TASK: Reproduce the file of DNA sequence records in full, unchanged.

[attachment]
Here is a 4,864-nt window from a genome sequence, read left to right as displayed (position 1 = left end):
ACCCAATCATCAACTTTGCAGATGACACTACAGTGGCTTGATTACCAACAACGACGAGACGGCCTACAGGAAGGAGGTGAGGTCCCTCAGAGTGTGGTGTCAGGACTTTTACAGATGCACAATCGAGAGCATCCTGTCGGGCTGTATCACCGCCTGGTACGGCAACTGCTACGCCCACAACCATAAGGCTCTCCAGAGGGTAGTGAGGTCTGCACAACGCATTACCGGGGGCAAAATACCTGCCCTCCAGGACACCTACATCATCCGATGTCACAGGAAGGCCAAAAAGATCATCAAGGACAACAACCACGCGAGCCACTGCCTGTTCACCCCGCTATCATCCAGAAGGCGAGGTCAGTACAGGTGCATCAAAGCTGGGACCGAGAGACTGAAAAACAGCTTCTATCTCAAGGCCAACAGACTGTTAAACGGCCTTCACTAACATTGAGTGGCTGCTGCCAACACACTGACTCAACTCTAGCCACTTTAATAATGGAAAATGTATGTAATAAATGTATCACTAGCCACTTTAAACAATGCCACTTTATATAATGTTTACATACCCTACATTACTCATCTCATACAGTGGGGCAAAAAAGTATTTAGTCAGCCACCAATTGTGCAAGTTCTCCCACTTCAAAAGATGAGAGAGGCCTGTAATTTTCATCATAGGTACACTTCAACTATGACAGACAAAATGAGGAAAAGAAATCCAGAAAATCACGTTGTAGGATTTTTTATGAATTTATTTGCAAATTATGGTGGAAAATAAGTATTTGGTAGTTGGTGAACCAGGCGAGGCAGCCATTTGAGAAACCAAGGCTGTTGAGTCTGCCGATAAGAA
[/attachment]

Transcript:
Here is a 4,864-nt window from a genome sequence, read left to right as displayed (position 1 = left end):
ACCCAATCATCAACTTTGCAGATGACACTACAGTGGCTTGATTACCAACAACGACGAGACGGCCTACAGGAAGGAGGTGAGGTCCCTCAGAGTGTGGTGTCAGGACTTTTACAGATGCACAATCGAGAGCATCCTGTCGGGCTGTATCACCGCCTGGTACGGCAACTGCTACGCCCACAACCATAAGGCTCTCCAGAGGGTAGTGAGGTCTGCACAACGCATTACCGGGGGCAAAATACCTGCCCTCCAGGACACCTACATCATCCGATGTCACAGGAAGGCCAAAAAGATCATCAAGGACAACAACCACGCGAGCCACTGCCTGTTCACCCCGCTATCATCCAGAAGGCGAGGTCAGTACAGGTGCATCAAAGCTGGGACCGAGAGACTGAAAAACAGCTTCTATCTCAAGGCCAACAGACTGTTAAACGGCCTTCACTAACATTGAGTGGCTGCTGCCAACACACTGACTCAACTCTAGCCACTTTAATAATGGAAAATGTATGTAATAAATGTATCACTAGCCACTTTAAACAATGCCACTTTATATAATGTTTACATACCCTACATTACTCATCTCATACAGTGGGGCAAAAAAGTATTTAGTCAGCCACCAATTGTGCAAGTTCTCCCACTTCAAAAGATGAGAGAGGCCTGTAATTTTCATCATAGGTACACTTCAACTATGACAGACAAAATGAGGAAAAGAAATCCAGAAAATCACGTTGTAGGATTTTTTATGAATTTATTTGCAAATTATGGTGGAAAATAAGTATTTGGTAGTTGGTGAACCAGGCGAGGCAGCCATTTGAGAAACCAAGGCTGTTGAGTCTGCCGATAAGAA